If motherhood had a job description, the hours would be 24/7, the pay nothing you could take to the bank, and the vacation/sick time nonexistent.
Advice for new mothers is plentiful. Amazon shows nearly 14,000 book titles for the search term “becoming a mother.” Those three words deliver 170 million results on Google.
Yet a “successful” mother is one who eventually works herself out of a job by raising a child who needs her less and less. As the responsibilities of motherhood wind down, there’s little guidance about “unbecoming a mother” and surviving the painful wrench as children shift from needing Mommy to ignoring her. Some pull away abruptly or rudely, while others grow cold or distant. It’s part of the separation process but nonetheless hard to endure.
We’re told the big break occurs when children leave for college, but empty nesters know that’s a myth. Unbecoming begins years earlier with the onset of adolescence. It’s like the square dance step do-si-do in which two face-to-face partners move forward, pass each other, sidestep, then move back and return to their original positions. For a while, as each moves ahead, they lose sight of each other, and it’s only blind faith and the pattern of the dance that bring them back together.
All this went through my head when a friend shared her first “unbecoming” experience via social media.
A former journalist and deputy director at a federal agency, Joanne Bamberger shifted careers after she became a mother. PunditMom, her blog on politics and motherhood, earned national attention and launched her as a political strategist. She published a book on women, politics and social media, writes for several top-tier political websites and frequently appears on cable news networks.
Joanne impresses everyone she encounters—except her daughter. I felt her pain when she announced on Facebook: “As a mom of a 12-year-old, I now understand irrelevance.”
That word hadn’t been part of her family narrative when we first met five years ago inside a restroom in the Empire State Building. A bathroom break during a media training seminar gave us the chance to discover common ground. She’d been a news anchor at a TV station in Utica; I’d been a news intern at a competing station. We were both journalists, bloggers and mothers of daughters. But the similarities ended there.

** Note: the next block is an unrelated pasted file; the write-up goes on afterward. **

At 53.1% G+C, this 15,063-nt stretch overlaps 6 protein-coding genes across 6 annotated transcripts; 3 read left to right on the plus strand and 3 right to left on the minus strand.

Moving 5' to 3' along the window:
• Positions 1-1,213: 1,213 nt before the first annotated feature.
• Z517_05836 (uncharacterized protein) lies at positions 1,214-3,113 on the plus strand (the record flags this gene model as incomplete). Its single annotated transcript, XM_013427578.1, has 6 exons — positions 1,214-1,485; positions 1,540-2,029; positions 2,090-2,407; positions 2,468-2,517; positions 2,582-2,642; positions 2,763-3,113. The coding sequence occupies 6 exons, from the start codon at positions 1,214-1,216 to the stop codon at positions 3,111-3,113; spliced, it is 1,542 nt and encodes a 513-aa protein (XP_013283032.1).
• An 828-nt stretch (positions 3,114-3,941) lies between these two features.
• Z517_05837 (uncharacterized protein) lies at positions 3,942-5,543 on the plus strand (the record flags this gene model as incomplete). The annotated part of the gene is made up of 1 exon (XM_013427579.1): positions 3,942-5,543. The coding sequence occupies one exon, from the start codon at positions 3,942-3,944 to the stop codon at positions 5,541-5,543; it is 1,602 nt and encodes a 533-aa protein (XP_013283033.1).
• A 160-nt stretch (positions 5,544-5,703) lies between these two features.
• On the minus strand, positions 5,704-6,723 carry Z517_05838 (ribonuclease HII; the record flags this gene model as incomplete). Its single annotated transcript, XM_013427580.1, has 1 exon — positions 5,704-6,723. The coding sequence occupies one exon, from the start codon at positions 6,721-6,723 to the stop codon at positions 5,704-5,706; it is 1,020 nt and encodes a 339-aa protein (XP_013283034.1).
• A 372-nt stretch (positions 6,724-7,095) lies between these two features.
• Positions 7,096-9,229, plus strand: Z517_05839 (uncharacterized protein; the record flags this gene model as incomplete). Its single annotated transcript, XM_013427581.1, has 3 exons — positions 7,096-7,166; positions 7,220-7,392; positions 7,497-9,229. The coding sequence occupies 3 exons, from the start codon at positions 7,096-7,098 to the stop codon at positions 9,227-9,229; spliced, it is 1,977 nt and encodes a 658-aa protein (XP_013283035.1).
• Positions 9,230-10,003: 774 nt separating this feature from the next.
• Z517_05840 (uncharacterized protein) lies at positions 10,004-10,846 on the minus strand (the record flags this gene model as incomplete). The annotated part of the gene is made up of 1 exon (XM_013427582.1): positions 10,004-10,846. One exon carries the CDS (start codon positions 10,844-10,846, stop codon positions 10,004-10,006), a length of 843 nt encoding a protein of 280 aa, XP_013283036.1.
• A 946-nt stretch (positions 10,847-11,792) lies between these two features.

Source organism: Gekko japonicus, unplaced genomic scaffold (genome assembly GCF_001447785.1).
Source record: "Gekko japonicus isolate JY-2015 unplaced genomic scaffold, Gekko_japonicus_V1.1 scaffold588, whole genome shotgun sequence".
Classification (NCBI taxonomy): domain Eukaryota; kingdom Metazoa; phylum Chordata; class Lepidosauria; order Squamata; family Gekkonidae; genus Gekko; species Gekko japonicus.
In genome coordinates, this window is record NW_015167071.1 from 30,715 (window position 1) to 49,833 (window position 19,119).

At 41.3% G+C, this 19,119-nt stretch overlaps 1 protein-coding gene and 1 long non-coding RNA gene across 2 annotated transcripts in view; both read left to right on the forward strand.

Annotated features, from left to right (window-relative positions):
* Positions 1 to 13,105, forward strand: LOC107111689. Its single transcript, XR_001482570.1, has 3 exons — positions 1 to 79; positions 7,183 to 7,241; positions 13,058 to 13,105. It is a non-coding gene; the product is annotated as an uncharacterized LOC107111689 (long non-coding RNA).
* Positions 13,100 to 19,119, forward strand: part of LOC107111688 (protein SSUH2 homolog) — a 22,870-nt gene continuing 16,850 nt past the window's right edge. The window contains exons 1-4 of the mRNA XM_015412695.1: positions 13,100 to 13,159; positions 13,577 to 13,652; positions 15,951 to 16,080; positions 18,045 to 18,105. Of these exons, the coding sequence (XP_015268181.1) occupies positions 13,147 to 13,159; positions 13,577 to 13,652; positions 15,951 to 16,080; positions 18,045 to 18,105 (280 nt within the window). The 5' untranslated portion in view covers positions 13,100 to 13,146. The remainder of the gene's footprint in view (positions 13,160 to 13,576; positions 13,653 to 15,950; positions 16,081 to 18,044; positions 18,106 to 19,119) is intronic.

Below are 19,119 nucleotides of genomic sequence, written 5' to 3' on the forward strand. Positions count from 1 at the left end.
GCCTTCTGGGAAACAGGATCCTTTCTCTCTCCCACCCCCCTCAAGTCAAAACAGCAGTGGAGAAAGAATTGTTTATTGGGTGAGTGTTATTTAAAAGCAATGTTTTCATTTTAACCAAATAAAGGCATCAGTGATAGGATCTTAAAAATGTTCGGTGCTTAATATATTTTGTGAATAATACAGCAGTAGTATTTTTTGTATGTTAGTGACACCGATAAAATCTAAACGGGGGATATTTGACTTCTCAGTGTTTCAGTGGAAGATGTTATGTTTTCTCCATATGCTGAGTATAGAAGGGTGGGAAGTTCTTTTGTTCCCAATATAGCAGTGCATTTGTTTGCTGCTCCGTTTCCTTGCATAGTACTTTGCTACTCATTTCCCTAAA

Joanne’s 7-year-old regarded her mom as her best friend. My own daughters (13 and 16) were already in the shoulder-shrugging “whatever” phase. From where Joanne stood, she couldn’t imagine a future in which her daughter wasn’t on her side. From where I stood, I was a mother in noun only. The verb—the act of
mothering—was fast becoming obsolete in my life.
According to Merriam-Webster, to “mother” means “to attend to the needs and comforts of.” But what happens when those needs are on the decline? During adolescence, children depend less on parents and become more self-reliant, shrugging off those proverbial apron strings. A mother’s mistake lies in believing they’re all she has to keep her child by her side. By removing the apron and opting for collaboration with rather than service to her child, a woman enters the most rewarding phase of motherhood: the adult-to-adult exchange in which care and comfort flows both ways.
An empty nest and five years of do-si-do-ing with my daughters taught me that as we move forward on our separate paths, we will lose sight of each other for a time. And that’s OK because family is a square dance in which we’re partnered for eternity. Although we may move past each other and focus elsewhere for a time, we eventually circle back to where we started–face to face.
The daughters who found me irrelevant five years ago are now 18 and 21, happy to be home for the summer and comfortable discussing the big and small details of their lives. They need me less yet love me more. Free of my need to “take care” of them, they have established a new dynamic that includes occasionally mothering me—a role they embrace.
After years of doing, at the other end of motherhood I learned to undo. Although it seems counterintuitive, unbecoming requires us to sit back, love our children unconditionally, and just wait. Thomas Wolfe was wrong when he said, “You can’t go home again.” If we continue to keep a light in the window and a key under the welcome mat at the front door, they will come home.
Linda Lowen is a freelance writer for MSN.com and the New York Times Company, where she writes and edits the Women’s Issues site at About.com. She lives in Syracuse with her husband, two daughters who come and go, and her mini schnauzer. Maggie Lamond Simone is on vacation.